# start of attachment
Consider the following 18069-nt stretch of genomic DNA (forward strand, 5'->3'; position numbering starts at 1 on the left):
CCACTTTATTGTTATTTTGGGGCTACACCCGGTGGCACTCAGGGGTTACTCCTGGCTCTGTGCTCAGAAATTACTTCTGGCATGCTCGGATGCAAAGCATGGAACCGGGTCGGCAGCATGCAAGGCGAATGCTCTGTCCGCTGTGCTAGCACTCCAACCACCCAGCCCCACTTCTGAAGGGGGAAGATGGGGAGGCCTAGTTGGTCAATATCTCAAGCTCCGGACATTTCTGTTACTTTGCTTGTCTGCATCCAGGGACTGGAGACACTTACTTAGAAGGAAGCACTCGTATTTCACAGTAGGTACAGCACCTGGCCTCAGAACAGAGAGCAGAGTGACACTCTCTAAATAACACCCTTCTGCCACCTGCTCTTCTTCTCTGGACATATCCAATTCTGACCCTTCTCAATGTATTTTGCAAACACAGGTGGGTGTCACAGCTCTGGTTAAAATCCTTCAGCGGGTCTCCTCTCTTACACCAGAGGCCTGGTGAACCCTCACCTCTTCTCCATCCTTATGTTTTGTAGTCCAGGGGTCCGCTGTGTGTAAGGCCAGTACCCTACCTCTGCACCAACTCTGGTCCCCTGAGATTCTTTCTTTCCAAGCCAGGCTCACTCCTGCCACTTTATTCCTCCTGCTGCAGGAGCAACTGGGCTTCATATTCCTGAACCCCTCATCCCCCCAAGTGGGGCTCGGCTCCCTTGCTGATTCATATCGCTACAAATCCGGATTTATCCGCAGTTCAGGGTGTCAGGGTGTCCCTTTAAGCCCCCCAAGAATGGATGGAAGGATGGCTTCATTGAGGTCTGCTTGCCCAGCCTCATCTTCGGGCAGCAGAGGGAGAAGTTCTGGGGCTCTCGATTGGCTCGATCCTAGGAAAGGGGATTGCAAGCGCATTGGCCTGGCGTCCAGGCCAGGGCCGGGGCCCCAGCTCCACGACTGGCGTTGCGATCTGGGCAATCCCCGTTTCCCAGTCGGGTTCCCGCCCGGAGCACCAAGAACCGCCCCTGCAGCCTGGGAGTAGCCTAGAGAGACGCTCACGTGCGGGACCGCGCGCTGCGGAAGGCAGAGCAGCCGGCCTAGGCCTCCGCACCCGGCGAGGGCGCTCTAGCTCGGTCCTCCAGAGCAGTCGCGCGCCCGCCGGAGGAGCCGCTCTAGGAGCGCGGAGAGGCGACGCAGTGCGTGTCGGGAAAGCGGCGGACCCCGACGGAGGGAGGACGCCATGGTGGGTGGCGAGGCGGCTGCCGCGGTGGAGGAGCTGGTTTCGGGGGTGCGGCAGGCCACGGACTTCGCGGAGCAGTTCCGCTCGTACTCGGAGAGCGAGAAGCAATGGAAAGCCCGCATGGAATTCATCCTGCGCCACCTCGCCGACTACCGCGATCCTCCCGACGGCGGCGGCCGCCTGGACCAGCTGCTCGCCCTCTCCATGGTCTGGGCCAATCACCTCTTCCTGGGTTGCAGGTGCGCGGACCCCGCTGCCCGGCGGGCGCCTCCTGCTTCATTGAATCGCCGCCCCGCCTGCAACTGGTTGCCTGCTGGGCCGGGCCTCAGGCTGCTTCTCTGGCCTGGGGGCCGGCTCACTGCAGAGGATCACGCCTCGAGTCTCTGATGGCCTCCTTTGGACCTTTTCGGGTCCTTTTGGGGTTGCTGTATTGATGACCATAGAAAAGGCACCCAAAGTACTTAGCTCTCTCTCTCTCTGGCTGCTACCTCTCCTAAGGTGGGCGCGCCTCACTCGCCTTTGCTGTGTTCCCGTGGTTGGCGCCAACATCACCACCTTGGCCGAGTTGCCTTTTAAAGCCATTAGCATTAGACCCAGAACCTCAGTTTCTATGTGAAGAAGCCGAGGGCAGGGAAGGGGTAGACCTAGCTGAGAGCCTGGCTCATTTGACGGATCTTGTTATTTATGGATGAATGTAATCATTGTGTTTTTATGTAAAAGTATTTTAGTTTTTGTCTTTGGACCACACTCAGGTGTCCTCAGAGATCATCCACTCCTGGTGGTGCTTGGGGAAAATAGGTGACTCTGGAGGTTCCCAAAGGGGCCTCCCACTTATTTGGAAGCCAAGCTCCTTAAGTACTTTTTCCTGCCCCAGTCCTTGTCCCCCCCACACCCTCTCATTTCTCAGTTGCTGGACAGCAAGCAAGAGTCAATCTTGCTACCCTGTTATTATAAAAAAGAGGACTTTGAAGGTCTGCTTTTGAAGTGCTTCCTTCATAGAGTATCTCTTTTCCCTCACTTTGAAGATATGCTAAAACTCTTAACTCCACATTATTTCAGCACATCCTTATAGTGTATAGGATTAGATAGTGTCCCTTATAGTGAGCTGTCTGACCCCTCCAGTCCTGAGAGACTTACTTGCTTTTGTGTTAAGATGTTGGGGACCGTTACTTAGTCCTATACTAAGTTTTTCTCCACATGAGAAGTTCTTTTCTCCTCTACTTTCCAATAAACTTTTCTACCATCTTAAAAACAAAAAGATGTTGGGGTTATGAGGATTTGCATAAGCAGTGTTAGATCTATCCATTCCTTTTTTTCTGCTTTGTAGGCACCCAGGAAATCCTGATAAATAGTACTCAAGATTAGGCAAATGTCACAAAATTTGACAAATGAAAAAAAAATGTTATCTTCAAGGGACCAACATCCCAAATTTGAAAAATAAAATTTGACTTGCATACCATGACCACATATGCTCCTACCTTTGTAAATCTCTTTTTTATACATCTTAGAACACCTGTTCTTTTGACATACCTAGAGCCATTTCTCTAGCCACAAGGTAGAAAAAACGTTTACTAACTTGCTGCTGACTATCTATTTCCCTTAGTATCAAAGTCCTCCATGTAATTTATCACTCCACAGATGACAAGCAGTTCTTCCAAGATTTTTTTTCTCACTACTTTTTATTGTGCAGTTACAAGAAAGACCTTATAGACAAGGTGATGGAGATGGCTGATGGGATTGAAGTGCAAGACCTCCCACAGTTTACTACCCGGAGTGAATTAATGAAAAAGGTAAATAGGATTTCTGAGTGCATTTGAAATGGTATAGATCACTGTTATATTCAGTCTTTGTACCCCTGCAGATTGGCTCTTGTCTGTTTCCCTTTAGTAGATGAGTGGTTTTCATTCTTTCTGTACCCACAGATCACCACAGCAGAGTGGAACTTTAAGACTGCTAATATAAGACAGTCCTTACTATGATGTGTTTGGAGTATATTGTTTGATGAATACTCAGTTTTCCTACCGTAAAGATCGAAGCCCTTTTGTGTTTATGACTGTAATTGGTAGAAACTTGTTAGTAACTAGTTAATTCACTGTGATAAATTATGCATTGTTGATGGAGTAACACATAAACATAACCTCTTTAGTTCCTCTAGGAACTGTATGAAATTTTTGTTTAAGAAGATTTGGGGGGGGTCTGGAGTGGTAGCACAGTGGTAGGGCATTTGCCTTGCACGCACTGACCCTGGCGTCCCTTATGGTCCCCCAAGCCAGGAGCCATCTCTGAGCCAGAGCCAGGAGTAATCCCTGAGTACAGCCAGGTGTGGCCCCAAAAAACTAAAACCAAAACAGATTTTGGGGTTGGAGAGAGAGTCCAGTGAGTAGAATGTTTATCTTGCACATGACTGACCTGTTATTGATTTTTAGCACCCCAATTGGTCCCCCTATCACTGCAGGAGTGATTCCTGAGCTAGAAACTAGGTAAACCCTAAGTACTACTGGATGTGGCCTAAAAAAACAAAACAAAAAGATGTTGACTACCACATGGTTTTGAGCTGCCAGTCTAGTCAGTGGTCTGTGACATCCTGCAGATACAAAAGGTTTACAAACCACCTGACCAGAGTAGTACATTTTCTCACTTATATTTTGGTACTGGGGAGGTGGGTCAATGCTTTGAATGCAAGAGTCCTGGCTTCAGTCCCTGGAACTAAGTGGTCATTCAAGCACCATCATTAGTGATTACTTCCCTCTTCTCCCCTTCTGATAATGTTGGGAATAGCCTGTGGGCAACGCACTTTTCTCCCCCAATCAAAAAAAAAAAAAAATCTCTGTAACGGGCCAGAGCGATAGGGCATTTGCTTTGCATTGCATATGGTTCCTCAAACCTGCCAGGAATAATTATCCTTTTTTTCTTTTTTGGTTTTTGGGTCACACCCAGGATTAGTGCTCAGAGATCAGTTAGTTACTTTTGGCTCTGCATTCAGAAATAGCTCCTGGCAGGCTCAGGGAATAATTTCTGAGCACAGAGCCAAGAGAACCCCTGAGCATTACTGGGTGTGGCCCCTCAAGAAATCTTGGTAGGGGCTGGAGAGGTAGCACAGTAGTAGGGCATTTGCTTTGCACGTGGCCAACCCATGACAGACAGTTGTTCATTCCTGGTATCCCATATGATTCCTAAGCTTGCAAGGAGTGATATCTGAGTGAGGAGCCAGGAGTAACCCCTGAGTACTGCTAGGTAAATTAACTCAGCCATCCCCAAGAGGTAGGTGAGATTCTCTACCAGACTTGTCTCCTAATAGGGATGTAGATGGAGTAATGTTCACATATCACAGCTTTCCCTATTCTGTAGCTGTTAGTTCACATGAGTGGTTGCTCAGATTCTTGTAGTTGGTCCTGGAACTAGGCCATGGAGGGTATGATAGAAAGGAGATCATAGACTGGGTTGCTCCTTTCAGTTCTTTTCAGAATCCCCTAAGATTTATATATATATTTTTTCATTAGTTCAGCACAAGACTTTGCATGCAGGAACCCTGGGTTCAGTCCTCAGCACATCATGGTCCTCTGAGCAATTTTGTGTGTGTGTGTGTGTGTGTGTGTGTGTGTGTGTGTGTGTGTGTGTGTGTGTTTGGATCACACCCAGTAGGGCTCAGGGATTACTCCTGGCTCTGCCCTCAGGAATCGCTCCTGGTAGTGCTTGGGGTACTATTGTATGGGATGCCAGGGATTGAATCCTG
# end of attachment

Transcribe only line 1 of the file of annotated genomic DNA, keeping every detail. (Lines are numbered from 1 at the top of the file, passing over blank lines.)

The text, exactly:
Consider the following 18069-nt stretch of genomic DNA (forward strand, 5'->3'; position numbering starts at 1 on the left):